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Permian to Present 10: Otters!

Today you get two posts in one! My winter series ‘Permian to Present’ and ‘Wildlife Tracks & Sign’ intersect to tell the story of River Otter (Lontra canadensis) on PEI.


In the last edition of Permian to Present, we explored some of the wildlife that once roamed the Island but are no longer here. While it is sad to think of the animals we’ve lost, it’s exciting to know that River Otters are making a comeback!

Photo 1: An Otter caught on trail cam by PEI Fish & Wildlife.

River Otters were common on the Island before the arrival of Europeans. These sleek carnivores look a lot like their cousins, American Mink (Neovison vison), but are much larger: an adult River Otter can weight as much as 10 kilograms (more than 20 pounds) and be 1.3 metres (more than four feet) from nose to tail. Otters feed on fin- and shell-fish, reptiles, amphibians, and small mammals, and can travel long distances over land or water. They would have enjoyed our pre-settlement rivers and bays, and easily travelled many kilometres though Island forests from one watershed to another.


Otter fur was used by Indigenous people and later highly valued by European settlers. Island newspapers of the mid-1800s featured ads seeking to buy Otter skins from the public, and Otter fur caps, collars and cuffs were on frequent offer by local merchants. A set of otter cuffs would set you back $25 in 1860 (more than $1,200 in today’s currency), and in 1899 a fur lined otter trimmed coat gifted to Rev. Father Burke in Alberton was valued at $100 (more than $4,600 today).


By the late 1800s, Otters were much less common on the Island. The March 13, 1890 issue of The Daily Examiner included a report of seven animals on the ice at Big Pond, noting “These beautiful fur-bearing animals are now getting scarce in these sections, and their skins are in great demand.”

Photo 2: Otters caught on trail cam by PEI Fish & Wildlife.

By the early 1900s, River Otters were believed to have been extirpated from the Island, but occasional reports persisted throughout the 20th century. These were most likely animals that swam across the Northumberland Strait from time to time. But seven years ago, River Otters started turning up more commonly on PEI, and in 2019 evidence that they are breeding here was confirmed. Since then, trail cameras set up by PEI Fish and Wildlife in partnership with local watershed groups have documented the return of River Otters to PEI (Photos 1 and 2). While you might think the Island landscape would be even less suitable for otters today than it was 100 years ago, that’s not the case. We have more forest area now than in 1900, tighter wildlife protection regulations, legal protection for streams and wetlands, and active habitat enhancement work by watershed groups across the Province, among other things.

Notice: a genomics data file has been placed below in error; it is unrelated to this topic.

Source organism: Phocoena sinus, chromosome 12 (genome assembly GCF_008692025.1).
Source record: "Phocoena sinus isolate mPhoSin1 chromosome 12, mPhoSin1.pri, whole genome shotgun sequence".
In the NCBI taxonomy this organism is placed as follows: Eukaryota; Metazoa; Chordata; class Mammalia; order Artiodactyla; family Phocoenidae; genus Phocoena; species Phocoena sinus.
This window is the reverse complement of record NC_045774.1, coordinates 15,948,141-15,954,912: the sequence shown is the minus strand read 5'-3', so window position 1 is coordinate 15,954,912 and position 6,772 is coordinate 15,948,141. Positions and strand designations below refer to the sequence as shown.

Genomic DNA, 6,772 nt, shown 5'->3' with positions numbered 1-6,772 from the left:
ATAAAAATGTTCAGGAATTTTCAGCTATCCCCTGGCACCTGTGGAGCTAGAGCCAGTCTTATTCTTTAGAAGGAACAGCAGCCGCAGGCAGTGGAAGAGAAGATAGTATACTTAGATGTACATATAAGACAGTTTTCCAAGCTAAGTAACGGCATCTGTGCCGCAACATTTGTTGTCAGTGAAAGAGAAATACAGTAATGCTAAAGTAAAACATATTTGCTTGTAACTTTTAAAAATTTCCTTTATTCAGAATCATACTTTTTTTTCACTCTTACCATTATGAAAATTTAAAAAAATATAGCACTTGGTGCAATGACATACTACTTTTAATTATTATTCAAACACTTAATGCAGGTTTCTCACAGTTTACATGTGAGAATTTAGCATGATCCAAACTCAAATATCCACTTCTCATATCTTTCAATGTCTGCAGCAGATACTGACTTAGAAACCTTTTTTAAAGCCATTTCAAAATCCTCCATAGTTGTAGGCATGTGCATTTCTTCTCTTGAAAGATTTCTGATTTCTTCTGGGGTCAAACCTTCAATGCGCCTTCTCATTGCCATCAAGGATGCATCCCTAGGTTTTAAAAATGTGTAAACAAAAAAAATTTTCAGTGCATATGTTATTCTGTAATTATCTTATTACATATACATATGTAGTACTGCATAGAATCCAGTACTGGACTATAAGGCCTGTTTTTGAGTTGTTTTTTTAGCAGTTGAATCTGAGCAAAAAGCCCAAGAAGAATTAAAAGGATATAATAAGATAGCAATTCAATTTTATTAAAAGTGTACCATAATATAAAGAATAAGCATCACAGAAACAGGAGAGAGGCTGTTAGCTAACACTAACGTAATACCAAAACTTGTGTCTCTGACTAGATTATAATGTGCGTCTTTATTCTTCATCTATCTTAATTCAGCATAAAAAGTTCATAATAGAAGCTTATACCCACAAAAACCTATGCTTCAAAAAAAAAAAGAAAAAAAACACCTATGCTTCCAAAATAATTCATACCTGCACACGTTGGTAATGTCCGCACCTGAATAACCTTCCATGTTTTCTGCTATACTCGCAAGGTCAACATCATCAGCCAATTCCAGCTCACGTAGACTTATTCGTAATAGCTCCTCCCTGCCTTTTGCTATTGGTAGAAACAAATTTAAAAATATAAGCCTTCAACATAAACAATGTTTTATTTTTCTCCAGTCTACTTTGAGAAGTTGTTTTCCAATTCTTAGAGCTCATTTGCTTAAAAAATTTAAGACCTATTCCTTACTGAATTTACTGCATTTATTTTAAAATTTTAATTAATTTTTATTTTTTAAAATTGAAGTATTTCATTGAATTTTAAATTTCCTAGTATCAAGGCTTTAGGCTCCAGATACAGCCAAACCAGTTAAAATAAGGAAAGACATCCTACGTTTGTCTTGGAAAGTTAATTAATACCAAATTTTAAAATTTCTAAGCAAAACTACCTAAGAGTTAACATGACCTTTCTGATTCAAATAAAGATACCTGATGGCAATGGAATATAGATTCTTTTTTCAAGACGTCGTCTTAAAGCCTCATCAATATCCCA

Photo 3: An Otter slide from PEI, found by Lori Ann MacFarlane and Norma Vickerson (photo used with permission). Otters slide as an energy-saving way to travel (and probably for fun, too!). Otter slides are unmistakable signs and may be found in snow or mud. If you look closely, you can see Otter tracks in this slide; more on tracks in Photo 4.

It’s worth keeping an eye out for River Otter sign while you’re enjoying our streams and rivers. This time of year slides in snow are dramatic and unmistakeable (Photo 3). Individual tracks show five toes and range from two to four inches long (hind feet are larger than front). Photo 4 is from elsewhere in North America but is a very nice example of River Otter tracks. I thank Lori Ann MacFarlane and So Sinopoulos-Lloyd for permission to use their photos. Another part of PEI – untamed!

Photo 4: Otter tracks (photo by So Sinopoulos-Lloyd, used with permission). Note the five toes on each foot, and track two to four inches long. Rear tracks are larger, and the inside toe on each foot sits lower than the other four (a bit like our thumb, but not opposable). That’s a rear left foot in the lower right of the photo, a front left foot in the middle and a front right foot at the top.


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